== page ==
Monday, February 22, 2010
The Ancient Lucet ~ Popular Again!
I had a wonderful time yesterday visiting The Annual Arizona Renaissance Festival. Among the many colorful sights and sounds was a little huddle of people called The Crofters. I have some connection to The Crofters as members of my weaving and spinning guild are part of the group.
A croft is an enclosed area of land and a crofter is one who dwells and works on the land. The Crofters at the renaissance festival display and demonstrate many of the trades that might be encountered on a croft during the Renaissance.
I was given a friendly tour of all of the different crafts and projects. Among them is what I want to tell you about today, the Lucet.
"A Lucet is a tool used in cordmaking or braiding which is believed to date back to the Viking and Medieval periods, when it was utilized to create cords that were used on clothing, or to hang useful items from the belt. Lucet cord is square, strong, and slightly springy. ....formed by a series of loops ...lucetted braids can be created without pre-measuring threads and so it is a technique suited for very long cords." (Wikipedia)
Wikipedia goes on to share that the lucet made revivals in both the 17th and 19th centuries. I think one day the the 21st century will have to be added to that list. Along with the regained popularity of knitting and other fiber crafts, cord making seems to be making a comeback. Perhaps we all have childhood memories of knitting spools and making large bulky cords. Now, as the love of "do it yourself" is stronger than ever, you can find people not only making their own clothes and accessories, but the components that go with them.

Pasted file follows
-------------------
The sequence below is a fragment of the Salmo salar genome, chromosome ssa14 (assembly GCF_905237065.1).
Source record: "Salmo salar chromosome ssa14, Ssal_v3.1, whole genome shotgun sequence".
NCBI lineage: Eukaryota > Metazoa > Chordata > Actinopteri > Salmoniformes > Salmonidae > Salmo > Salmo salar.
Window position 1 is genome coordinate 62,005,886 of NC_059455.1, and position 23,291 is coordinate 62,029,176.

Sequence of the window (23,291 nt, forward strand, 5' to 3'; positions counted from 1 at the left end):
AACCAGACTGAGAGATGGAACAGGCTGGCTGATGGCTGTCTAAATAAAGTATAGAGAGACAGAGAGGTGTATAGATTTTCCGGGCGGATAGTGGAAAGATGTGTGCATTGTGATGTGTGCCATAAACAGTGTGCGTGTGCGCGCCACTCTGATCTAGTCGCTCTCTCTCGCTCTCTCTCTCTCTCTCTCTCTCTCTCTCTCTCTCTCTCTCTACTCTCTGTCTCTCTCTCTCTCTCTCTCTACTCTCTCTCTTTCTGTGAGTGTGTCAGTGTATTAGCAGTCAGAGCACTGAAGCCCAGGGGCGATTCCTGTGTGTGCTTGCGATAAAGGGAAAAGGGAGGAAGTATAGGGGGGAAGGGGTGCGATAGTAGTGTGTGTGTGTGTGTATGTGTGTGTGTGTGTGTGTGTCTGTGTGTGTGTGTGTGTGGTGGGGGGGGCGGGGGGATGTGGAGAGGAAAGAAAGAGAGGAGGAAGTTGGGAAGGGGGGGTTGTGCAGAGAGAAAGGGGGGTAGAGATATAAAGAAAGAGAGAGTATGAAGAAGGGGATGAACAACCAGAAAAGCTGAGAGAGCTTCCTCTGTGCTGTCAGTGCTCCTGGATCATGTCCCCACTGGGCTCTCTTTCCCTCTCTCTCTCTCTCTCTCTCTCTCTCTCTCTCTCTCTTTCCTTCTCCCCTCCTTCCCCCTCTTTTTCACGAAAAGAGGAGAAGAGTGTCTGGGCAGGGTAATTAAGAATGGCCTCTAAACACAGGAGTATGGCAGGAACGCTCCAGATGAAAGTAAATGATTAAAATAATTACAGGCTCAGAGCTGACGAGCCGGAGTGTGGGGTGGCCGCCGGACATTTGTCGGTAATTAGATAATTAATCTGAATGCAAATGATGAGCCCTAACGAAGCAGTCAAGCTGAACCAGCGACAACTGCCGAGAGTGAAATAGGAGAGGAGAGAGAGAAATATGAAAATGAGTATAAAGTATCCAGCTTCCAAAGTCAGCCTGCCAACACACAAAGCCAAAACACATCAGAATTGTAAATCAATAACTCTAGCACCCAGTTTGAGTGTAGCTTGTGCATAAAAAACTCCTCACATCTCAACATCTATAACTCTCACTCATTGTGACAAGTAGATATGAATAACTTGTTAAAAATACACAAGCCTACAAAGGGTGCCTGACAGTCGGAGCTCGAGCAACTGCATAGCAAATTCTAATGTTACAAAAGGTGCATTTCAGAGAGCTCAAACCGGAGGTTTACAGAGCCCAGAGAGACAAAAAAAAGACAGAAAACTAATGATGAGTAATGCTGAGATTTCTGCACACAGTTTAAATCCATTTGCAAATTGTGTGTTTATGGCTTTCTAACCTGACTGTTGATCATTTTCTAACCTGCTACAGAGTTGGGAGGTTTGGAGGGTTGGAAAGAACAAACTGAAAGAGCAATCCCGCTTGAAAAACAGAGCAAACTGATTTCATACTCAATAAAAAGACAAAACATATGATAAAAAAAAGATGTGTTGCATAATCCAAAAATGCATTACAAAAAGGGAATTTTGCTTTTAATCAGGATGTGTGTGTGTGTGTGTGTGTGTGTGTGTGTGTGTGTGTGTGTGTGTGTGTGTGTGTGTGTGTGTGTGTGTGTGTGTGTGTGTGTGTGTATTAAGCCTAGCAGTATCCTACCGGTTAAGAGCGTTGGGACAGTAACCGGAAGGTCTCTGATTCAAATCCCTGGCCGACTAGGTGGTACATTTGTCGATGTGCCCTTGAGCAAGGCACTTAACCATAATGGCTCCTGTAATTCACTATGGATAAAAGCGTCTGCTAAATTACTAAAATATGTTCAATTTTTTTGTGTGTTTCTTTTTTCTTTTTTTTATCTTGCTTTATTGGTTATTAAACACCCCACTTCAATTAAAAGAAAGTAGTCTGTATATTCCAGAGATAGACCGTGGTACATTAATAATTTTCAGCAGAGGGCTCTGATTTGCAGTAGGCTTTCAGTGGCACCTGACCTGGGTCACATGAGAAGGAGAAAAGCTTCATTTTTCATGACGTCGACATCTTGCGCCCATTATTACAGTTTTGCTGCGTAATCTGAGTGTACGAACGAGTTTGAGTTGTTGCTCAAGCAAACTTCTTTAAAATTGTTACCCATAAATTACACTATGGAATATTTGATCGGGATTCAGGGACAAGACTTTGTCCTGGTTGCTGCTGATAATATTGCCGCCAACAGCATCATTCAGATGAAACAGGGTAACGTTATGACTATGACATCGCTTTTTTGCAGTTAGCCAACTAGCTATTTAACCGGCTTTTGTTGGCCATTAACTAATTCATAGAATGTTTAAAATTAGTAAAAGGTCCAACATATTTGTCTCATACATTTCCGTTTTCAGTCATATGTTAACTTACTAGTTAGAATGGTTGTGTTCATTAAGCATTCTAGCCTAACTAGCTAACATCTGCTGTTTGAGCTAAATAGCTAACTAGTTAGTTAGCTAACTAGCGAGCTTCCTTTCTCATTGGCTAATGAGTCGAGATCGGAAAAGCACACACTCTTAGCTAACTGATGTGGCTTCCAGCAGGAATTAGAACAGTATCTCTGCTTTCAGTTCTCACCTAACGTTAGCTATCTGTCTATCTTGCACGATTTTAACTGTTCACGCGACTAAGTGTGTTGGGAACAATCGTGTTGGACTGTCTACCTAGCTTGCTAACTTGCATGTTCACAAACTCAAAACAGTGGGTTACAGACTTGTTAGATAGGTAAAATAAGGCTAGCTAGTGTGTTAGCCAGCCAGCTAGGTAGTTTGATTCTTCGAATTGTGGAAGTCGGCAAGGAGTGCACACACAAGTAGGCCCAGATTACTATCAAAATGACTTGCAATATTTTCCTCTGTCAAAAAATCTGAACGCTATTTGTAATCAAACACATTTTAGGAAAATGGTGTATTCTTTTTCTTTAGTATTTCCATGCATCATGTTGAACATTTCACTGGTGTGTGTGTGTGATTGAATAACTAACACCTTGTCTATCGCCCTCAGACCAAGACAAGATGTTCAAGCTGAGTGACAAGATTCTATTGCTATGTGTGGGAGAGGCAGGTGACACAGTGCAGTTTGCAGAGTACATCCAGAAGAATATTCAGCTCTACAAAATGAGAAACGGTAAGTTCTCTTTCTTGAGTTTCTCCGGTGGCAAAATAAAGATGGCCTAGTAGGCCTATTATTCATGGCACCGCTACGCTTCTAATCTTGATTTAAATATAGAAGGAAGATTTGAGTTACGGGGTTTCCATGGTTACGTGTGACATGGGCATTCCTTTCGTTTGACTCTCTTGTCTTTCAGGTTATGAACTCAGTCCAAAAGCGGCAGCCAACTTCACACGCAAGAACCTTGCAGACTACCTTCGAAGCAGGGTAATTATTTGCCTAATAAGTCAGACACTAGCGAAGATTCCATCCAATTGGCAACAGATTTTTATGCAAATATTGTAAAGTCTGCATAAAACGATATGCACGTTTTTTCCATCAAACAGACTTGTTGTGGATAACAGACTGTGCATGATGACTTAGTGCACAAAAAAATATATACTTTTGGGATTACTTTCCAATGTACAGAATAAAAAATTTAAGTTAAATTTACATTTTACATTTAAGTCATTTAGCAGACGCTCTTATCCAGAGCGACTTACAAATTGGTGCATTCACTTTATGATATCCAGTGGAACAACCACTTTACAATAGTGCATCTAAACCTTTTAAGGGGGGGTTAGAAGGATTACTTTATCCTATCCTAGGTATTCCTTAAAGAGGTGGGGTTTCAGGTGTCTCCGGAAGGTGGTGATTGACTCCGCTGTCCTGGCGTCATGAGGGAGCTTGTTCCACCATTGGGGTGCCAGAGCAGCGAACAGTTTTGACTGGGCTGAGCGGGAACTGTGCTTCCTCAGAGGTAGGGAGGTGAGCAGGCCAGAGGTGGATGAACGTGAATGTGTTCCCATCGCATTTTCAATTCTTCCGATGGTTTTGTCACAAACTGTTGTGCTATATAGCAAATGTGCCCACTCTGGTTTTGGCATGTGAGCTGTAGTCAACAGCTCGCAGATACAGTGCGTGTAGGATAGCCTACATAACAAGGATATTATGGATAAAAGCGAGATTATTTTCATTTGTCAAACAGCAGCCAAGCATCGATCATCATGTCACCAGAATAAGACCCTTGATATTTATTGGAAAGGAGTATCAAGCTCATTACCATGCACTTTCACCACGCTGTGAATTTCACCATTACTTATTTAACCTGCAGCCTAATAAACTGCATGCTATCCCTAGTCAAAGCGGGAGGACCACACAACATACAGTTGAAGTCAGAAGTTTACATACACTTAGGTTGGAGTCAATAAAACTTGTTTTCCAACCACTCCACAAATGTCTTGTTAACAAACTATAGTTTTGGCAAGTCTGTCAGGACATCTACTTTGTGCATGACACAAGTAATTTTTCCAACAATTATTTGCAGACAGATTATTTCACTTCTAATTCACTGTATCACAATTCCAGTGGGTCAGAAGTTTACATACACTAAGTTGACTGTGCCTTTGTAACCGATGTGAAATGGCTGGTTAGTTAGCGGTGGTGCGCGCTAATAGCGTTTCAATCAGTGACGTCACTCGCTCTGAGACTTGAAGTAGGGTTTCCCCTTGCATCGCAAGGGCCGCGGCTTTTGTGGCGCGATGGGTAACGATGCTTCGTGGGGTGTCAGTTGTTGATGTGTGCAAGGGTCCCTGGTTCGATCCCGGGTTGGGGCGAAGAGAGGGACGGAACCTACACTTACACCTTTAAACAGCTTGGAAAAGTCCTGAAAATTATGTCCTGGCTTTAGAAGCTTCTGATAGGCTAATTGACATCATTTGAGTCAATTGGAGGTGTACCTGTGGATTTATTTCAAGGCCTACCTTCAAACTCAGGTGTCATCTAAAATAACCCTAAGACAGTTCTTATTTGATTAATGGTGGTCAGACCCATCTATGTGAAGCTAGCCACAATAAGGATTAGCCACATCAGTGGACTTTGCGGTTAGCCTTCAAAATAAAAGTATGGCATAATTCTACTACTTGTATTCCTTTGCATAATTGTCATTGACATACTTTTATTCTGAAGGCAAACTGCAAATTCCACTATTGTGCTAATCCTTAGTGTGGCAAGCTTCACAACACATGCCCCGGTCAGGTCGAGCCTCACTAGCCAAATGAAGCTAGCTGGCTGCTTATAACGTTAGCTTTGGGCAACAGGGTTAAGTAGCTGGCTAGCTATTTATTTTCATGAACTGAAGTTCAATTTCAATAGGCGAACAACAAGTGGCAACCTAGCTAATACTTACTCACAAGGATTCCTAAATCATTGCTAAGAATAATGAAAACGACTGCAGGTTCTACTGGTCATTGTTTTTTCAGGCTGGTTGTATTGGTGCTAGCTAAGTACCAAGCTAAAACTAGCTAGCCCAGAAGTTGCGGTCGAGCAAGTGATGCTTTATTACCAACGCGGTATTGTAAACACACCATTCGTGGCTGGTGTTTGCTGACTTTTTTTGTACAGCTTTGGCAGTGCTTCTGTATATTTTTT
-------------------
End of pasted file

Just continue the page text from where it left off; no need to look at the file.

We need and use cords for so many things from the drawstrings on our favorite handbag to the laces on our shoes. This gorgeous picture of a lucet is one I found from a fellow Etsy artisan. In her blog, Twenty Pound Tabby, she tells about using her lucet to make cord for a poet shirt. She also shares how she designed and made the lucet you see up above. It makes me want to run out and buy a scroll saw! To learn more about this artist, visit her blog or check out her shop Tabby Too on Etsy.
Why do I think lucets might just be getting popular again? Well because I didn't have a very hard time finding them online. In fact, they are available in a variety of shapes and sizes. Yes, there is even a lucets.com where you can pick out your favorite style and the wood you want for a custom lucet!
I am very drawn to crafts and techniques that have an ancient history. I love the connection I feel when I take part in them. As a Scandinavian and descendant of vikings, I feel a pull towards the lucet. Maybe a great, great, great, great, great grandmother held one in her hands as she sat by the hearth at the end of a long day.